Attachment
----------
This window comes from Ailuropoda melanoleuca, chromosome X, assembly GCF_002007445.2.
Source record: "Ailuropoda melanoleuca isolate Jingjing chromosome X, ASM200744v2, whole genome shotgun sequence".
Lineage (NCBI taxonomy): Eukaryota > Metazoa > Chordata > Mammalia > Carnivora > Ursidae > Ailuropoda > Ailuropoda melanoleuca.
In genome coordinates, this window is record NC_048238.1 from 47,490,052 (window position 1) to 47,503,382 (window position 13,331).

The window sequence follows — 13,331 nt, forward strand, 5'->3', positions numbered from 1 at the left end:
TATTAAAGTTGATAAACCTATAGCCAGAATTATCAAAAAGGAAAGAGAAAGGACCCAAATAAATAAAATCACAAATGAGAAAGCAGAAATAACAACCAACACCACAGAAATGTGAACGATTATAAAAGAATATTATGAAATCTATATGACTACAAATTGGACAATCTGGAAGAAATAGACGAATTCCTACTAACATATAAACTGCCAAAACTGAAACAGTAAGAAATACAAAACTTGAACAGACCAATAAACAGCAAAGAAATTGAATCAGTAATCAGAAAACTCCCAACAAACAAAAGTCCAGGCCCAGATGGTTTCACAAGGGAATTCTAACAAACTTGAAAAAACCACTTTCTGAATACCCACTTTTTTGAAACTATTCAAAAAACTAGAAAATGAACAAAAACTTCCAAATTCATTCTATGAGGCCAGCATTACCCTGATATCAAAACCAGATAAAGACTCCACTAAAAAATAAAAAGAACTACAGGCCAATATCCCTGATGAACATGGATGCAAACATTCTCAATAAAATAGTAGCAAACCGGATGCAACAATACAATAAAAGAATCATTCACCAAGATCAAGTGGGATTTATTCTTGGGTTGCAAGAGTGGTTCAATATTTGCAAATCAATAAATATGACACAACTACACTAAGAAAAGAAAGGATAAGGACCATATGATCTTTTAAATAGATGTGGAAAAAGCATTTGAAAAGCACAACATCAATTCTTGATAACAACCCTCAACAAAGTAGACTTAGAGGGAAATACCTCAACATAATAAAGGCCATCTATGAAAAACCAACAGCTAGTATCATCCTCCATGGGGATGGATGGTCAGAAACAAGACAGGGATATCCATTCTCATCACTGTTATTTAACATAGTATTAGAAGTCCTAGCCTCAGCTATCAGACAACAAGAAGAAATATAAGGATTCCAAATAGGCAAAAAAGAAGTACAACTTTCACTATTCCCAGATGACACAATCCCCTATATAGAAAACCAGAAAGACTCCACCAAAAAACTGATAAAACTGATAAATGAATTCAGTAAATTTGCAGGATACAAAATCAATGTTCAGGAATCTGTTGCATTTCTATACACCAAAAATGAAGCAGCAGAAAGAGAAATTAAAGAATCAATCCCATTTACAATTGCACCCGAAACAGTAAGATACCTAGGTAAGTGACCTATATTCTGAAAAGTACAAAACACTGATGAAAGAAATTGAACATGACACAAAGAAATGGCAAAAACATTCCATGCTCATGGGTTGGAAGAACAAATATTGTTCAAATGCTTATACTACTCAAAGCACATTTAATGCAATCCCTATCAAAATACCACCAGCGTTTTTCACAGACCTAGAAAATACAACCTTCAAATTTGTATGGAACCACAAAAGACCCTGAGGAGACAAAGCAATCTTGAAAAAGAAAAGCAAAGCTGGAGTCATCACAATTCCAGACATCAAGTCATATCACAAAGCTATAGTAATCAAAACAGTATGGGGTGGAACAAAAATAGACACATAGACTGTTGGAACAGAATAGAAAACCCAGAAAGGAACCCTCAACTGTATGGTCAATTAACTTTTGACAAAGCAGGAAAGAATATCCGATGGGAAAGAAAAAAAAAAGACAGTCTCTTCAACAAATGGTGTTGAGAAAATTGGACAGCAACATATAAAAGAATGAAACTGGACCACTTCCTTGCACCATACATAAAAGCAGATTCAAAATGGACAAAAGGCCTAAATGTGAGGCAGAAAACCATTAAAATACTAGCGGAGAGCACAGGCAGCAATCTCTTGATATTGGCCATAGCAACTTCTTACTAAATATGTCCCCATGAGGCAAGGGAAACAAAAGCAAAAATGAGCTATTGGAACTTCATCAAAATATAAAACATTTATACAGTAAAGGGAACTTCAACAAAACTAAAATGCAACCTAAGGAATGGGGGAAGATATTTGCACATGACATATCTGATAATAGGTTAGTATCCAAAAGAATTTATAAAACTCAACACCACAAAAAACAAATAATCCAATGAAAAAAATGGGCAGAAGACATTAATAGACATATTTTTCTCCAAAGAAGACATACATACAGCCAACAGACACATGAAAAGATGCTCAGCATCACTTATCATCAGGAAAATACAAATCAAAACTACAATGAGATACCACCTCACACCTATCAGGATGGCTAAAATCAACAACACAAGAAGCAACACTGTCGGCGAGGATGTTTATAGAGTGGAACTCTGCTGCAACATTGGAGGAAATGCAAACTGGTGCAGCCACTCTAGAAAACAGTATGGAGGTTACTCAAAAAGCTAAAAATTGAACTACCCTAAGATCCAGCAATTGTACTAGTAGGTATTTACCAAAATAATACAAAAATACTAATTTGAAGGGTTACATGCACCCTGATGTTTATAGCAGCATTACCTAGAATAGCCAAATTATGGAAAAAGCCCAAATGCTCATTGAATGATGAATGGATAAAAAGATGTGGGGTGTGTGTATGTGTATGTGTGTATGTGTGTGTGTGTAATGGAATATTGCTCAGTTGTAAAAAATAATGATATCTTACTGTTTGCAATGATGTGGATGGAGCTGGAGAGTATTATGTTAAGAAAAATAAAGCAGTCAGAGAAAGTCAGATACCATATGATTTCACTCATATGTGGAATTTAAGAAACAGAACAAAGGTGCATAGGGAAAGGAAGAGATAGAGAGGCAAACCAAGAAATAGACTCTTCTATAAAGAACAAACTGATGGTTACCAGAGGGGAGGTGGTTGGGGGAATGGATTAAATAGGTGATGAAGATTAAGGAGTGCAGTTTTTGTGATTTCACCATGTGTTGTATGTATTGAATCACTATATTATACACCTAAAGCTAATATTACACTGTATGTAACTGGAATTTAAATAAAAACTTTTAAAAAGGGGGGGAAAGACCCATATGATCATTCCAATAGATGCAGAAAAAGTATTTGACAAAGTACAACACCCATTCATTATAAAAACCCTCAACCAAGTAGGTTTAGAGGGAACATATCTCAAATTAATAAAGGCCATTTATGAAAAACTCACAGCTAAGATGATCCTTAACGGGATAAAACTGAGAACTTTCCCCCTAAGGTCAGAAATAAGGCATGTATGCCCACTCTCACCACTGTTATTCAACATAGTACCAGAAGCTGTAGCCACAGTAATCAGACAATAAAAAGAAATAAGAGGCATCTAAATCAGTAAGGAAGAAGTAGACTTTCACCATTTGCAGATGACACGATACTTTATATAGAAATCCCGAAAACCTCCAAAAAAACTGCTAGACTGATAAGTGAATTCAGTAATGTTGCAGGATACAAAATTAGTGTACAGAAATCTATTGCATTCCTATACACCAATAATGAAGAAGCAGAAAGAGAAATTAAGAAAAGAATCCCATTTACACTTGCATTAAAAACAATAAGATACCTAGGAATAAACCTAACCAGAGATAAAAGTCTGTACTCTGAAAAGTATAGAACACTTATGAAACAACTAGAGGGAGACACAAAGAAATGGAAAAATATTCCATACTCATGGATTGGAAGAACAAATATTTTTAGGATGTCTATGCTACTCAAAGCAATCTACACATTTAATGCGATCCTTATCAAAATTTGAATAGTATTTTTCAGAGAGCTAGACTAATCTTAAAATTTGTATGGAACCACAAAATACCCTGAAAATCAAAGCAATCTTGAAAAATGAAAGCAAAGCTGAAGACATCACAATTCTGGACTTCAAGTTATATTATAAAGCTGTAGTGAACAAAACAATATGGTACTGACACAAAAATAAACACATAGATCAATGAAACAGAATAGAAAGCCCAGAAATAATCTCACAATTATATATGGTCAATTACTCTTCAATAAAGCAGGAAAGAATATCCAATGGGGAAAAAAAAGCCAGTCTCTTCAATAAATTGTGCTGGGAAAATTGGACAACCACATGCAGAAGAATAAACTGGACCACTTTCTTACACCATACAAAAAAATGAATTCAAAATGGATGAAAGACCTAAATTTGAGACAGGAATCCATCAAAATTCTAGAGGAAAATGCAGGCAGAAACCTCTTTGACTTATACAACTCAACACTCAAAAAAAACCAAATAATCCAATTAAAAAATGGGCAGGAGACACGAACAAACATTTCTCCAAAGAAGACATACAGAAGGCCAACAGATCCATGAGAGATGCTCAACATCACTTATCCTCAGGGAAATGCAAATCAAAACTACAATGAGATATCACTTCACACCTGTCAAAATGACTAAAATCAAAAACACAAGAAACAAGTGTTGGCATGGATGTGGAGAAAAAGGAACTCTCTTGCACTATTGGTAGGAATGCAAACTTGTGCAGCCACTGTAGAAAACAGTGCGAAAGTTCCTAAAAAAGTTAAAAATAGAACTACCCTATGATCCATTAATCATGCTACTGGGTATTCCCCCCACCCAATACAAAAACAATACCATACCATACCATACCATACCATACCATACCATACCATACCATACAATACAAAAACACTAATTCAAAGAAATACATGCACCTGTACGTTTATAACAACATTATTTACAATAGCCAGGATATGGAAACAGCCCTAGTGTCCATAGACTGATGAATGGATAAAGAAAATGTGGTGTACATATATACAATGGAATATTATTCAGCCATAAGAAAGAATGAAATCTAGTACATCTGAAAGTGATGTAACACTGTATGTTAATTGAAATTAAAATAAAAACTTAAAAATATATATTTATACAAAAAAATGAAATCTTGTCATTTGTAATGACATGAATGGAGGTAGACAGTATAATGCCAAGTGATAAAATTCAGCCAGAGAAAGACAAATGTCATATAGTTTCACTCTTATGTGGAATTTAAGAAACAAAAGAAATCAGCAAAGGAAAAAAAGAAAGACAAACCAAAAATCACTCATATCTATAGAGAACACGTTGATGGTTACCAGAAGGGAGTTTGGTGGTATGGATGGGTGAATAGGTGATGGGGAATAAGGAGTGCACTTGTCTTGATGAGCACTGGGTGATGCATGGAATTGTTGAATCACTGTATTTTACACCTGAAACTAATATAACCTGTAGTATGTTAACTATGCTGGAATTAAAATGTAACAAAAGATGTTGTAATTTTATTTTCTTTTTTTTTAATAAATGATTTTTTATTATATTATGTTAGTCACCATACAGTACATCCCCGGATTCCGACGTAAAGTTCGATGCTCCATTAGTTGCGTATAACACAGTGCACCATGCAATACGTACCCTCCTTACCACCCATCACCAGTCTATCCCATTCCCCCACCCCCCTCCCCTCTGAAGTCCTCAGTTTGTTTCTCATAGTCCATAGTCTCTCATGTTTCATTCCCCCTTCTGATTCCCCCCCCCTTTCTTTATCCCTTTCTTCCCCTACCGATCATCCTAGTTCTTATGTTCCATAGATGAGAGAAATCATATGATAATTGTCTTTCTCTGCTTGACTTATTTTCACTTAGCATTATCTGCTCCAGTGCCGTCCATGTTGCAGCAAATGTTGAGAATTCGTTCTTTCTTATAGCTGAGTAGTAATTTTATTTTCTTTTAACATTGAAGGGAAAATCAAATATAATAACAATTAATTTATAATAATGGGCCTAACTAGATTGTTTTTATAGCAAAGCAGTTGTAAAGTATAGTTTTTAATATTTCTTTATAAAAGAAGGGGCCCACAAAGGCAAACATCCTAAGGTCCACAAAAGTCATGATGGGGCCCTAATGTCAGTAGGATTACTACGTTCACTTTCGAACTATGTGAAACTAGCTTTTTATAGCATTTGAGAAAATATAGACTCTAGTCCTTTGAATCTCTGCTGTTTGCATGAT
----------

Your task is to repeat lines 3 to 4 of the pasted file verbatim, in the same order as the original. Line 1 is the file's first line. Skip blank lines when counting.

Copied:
Lineage (NCBI taxonomy): Eukaryota > Metazoa > Chordata > Mammalia > Carnivora > Ursidae > Ailuropoda > Ailuropoda melanoleuca.
In genome coordinates, this window is record NC_048238.1 from 47,490,052 (window position 1) to 47,503,382 (window position 13,331).